Gabrielle Bondi reviews “Kubo and the Two Strings” on The Young Folks


The final scene of Kubo and the Two Strings has haunted me since seeing it last week. Haunted might be too strong of a term, but it has resonated with me in a way that moves me very deeply. Even a week later and in memory, the scene feels as fresh and visceral as when I first experienced it.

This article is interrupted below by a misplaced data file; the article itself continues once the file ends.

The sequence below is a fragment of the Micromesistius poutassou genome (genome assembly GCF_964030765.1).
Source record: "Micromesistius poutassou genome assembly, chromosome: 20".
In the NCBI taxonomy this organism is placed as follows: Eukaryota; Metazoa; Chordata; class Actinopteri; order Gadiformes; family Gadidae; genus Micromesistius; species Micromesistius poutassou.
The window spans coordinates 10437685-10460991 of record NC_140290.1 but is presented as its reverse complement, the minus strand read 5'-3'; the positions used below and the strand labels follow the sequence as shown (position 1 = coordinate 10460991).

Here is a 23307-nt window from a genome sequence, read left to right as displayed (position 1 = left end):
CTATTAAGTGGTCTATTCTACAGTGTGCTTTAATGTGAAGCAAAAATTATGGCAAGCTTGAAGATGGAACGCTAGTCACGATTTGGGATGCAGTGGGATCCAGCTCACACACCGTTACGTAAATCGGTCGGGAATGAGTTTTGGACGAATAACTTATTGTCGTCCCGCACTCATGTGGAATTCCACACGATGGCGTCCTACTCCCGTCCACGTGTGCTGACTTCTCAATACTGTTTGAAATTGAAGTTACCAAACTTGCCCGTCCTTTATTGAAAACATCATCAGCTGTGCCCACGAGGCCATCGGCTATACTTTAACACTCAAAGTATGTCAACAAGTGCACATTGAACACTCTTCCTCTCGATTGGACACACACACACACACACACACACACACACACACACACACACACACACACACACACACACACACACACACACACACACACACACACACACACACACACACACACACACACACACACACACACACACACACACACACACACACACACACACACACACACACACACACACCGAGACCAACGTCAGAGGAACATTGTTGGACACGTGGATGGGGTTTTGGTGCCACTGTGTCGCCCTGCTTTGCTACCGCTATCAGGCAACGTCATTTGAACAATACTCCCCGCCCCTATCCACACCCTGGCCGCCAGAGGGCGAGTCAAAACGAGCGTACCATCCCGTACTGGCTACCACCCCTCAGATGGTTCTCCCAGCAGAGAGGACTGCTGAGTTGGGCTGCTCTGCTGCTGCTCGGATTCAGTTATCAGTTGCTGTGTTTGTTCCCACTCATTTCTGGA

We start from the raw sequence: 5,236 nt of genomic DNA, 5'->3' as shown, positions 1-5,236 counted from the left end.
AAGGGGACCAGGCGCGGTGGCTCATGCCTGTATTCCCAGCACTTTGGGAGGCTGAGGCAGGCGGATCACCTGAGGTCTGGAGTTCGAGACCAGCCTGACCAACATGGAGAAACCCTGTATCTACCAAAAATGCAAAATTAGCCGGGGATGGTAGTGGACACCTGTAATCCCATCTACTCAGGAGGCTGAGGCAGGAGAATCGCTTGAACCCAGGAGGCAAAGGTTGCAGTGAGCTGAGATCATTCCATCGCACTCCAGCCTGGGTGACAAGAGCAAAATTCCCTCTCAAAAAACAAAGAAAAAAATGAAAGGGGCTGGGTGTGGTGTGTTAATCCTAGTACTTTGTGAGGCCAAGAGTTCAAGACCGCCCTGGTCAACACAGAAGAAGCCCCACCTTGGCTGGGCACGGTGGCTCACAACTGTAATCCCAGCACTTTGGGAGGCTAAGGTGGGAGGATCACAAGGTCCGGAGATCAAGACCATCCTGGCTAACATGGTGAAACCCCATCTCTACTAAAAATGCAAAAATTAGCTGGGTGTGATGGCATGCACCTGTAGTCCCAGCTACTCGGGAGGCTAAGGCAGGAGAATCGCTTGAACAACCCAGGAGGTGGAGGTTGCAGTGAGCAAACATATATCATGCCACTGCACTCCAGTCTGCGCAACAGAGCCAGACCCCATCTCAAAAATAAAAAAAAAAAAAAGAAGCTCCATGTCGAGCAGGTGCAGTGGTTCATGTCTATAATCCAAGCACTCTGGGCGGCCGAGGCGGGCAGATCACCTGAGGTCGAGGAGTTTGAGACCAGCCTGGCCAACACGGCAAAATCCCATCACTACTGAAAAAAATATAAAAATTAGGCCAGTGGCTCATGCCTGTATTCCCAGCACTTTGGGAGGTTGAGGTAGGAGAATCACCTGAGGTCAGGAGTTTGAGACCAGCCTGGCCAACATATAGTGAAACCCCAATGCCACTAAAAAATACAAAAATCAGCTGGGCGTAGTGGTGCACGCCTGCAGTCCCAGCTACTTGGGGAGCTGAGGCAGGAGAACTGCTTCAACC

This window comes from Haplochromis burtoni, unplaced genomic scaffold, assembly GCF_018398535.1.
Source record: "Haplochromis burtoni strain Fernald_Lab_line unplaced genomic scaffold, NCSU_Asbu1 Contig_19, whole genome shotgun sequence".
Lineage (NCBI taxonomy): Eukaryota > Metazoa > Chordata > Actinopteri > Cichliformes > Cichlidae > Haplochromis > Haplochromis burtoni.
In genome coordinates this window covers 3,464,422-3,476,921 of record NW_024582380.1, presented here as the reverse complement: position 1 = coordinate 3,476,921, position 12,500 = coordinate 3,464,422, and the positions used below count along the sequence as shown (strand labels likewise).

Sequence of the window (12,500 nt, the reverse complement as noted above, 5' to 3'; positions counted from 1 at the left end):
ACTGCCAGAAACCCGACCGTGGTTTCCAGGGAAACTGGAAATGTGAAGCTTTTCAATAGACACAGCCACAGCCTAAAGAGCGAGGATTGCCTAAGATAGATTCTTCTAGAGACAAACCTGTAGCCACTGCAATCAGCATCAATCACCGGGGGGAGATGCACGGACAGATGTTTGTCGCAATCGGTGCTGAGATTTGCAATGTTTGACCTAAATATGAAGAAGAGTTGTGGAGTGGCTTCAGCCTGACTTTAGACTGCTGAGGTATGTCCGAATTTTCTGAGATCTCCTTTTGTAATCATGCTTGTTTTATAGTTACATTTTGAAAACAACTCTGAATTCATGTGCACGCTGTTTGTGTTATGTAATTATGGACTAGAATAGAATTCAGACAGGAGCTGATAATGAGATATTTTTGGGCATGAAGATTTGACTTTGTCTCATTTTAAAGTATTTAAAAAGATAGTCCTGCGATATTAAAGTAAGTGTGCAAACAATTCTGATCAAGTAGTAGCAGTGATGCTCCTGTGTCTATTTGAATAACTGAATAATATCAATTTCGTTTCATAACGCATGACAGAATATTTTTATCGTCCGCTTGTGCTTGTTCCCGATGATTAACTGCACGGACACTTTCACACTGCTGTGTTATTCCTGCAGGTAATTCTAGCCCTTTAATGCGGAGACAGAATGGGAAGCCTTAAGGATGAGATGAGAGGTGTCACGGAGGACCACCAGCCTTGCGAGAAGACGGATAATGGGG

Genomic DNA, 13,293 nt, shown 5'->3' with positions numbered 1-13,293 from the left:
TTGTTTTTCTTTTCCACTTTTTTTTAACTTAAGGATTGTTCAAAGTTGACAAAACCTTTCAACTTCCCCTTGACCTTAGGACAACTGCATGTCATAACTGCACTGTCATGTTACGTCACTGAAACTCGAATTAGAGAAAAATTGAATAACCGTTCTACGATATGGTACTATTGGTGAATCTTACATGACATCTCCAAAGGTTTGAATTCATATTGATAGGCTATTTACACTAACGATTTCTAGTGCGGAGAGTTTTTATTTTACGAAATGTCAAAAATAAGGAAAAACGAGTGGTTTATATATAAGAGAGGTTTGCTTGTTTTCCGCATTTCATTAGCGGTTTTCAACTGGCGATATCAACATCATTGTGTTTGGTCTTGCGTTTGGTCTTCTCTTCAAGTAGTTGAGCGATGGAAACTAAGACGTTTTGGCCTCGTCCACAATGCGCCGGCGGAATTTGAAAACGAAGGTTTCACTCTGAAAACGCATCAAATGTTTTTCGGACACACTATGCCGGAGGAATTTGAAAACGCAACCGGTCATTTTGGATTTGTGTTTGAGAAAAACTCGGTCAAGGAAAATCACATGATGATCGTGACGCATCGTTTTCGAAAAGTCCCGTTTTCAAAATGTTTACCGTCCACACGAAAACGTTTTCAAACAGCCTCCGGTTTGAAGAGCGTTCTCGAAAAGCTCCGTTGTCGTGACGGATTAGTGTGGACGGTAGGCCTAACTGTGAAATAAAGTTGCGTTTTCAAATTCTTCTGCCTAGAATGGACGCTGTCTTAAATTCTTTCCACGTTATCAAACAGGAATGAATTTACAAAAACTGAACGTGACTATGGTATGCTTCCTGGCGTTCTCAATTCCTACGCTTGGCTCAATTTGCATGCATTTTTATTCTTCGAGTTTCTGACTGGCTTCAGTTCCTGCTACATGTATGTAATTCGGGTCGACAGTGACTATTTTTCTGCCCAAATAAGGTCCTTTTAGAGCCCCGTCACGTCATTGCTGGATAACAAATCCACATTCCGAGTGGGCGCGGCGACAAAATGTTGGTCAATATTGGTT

Sometimes it’s a single scene that can make a movie, and given what I’ve just written, you may think that about Kubo and the Two Strings. That’s not really the case here though. Everything that leads up to the film’s end is as carefully constructed as the innovative filmmaking that brings Kubo’s story to life. Kubo and the Two Strings is far from the only animated family film to tackle loss; it’s even far from the only one to tackle those themes very well. Nonetheless, Kubo is exceptional in how it manages to top all expectations with brilliant filmmaking, a wonderful hero and a story that is both culturally specific yet universal.


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